One is left to wonder how many named and unnamed on that statue left their homes and families voluntarily to go to war, or may have been conscripted into the Confederate military as were a large proportion of that army’s soldiers? Would any have actually been from slave-owning families or grasped the political impetus that set their state against other states militarily in a non-24×7 news cycle era where information, accurately reported or not, was NOT available at the flip of a switch at everyone’s fingertips??

I do sympathize with the impulse to want to remove ANY symbol glorifying the dehumanizing and amoral policy of defining any group, much less an entire race of people, as fundamentally inferior to one’s own in order to justify the use of free, slave labor for self-enrichment. However, I find myself wondering at the wisdom of including this particular statue in this particular community as part of that effort.

Could a community’s sons sacrifices, even on the wrong side of history, become a positive teaching tool for us all?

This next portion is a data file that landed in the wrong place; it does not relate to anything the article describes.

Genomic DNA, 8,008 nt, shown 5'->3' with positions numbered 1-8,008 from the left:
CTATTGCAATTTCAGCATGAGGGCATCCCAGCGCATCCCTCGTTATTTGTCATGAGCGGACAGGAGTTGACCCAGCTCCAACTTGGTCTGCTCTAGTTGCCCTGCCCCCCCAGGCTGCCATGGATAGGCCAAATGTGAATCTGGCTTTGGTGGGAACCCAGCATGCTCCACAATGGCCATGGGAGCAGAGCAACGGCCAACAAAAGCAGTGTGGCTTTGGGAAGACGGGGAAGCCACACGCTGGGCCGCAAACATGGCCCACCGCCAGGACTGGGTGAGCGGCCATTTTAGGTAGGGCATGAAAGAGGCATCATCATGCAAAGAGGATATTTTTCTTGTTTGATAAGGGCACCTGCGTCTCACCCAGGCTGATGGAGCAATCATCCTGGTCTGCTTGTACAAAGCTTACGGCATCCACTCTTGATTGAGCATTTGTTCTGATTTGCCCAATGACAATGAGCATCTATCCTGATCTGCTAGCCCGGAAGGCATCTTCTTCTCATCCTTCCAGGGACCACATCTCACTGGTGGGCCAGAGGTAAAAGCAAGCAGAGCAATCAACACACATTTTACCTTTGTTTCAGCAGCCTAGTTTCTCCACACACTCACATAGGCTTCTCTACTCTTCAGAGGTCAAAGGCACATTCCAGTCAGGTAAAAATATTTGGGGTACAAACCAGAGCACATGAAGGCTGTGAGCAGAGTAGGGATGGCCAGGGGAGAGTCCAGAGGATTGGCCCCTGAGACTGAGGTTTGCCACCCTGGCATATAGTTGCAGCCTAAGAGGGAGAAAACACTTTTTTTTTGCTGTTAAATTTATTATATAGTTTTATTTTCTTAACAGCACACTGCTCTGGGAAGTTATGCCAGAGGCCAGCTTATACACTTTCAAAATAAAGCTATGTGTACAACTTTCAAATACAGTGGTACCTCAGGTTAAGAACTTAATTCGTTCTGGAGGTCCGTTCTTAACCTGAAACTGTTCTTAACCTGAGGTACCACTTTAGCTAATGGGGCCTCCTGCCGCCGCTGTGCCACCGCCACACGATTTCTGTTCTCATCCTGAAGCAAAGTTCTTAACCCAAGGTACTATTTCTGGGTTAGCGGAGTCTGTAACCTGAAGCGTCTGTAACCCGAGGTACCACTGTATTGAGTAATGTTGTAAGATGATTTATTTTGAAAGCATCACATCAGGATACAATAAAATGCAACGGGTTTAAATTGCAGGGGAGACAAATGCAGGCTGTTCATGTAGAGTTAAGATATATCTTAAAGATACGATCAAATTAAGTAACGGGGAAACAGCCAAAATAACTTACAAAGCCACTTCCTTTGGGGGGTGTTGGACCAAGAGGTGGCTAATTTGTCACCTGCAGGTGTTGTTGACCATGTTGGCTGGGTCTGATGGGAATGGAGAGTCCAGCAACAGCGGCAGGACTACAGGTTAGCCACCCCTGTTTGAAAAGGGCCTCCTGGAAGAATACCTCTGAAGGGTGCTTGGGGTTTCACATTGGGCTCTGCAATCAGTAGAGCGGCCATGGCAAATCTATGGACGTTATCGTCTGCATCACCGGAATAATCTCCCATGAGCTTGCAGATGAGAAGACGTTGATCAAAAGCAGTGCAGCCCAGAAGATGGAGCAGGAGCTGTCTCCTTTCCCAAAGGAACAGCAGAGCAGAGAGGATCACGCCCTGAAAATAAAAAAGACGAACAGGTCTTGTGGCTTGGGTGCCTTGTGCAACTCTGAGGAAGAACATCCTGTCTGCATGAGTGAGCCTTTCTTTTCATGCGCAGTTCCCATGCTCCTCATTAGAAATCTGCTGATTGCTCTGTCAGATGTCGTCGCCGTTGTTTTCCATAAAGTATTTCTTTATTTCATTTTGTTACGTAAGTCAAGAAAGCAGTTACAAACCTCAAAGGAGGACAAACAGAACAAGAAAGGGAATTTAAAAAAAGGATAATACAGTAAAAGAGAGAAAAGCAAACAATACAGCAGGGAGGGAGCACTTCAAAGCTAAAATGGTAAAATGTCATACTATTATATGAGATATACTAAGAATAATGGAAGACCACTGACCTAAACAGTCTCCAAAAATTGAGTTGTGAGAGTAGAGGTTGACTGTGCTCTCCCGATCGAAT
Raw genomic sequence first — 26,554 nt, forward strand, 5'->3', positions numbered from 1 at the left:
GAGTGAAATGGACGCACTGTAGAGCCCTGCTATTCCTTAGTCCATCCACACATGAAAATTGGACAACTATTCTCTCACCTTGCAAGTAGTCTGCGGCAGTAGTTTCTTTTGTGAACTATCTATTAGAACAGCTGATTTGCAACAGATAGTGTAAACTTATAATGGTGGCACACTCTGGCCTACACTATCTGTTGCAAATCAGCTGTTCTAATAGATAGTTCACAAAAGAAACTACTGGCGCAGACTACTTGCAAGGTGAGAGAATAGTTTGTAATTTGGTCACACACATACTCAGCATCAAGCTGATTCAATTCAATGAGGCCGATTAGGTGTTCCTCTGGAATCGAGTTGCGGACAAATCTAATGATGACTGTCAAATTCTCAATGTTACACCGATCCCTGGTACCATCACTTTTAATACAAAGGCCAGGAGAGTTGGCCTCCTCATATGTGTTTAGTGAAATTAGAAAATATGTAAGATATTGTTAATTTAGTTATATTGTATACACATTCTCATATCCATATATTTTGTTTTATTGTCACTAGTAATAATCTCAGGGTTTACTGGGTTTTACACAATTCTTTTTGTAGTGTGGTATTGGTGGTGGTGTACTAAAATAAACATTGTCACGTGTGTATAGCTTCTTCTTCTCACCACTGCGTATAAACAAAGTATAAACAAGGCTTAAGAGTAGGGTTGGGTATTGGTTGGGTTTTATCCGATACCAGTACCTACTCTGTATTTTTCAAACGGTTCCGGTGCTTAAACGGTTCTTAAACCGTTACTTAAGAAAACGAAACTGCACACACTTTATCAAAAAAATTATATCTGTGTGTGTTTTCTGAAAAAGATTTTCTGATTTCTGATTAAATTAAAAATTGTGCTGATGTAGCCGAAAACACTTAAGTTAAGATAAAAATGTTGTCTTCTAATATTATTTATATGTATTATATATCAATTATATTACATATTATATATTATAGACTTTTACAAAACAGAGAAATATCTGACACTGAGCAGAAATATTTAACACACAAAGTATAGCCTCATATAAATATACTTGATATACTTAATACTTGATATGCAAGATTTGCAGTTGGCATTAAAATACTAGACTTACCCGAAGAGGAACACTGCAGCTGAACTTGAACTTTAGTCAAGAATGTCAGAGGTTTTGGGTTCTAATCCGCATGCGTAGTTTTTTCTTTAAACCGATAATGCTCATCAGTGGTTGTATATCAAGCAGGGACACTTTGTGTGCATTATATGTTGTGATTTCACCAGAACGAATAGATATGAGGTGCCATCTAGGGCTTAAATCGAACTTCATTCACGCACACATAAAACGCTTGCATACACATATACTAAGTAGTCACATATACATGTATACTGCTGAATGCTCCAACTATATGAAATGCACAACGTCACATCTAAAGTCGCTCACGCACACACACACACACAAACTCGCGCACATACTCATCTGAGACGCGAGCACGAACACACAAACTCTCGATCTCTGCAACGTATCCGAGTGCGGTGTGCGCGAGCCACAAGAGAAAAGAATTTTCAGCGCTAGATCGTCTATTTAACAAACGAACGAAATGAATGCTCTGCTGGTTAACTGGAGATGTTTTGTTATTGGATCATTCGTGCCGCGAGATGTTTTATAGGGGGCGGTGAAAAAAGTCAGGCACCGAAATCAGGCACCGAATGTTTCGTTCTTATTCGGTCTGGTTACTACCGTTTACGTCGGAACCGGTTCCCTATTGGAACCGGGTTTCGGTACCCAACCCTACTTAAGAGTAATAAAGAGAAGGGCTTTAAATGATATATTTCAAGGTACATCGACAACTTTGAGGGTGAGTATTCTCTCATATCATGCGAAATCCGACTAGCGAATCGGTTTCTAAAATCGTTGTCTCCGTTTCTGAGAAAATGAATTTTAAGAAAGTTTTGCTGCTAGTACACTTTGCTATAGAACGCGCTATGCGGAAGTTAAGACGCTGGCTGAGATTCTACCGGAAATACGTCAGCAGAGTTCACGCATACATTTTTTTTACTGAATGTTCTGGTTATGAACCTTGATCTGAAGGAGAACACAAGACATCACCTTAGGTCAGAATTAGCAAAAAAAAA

No, we do NOT want symbols of a “wink, wink” acceptance of continued racism in our nation, states and communities to continue to stand. But as I noted above, those I spoke to with an emotional attachment to the statue, appeared attached to honoring one’s predecessors, one’s ancestors who fought in a war – on the wrong side of history or not. Absent was any expressed emotional attachment to slavery or argument that in the long run slavery’s end as an economic-cultural institution was a bad thing.

Another way?

So, I had a thought – why not approach Front Royal Unites leadership, and other like-minded groups, and supporters of the Warren County Courthouse site of the Confederate Soldier Memorial about a compromise solution – a solution that perhaps has more potential for uniting this community than simply lumping this one statue in with all the others earmarked for removal efforts.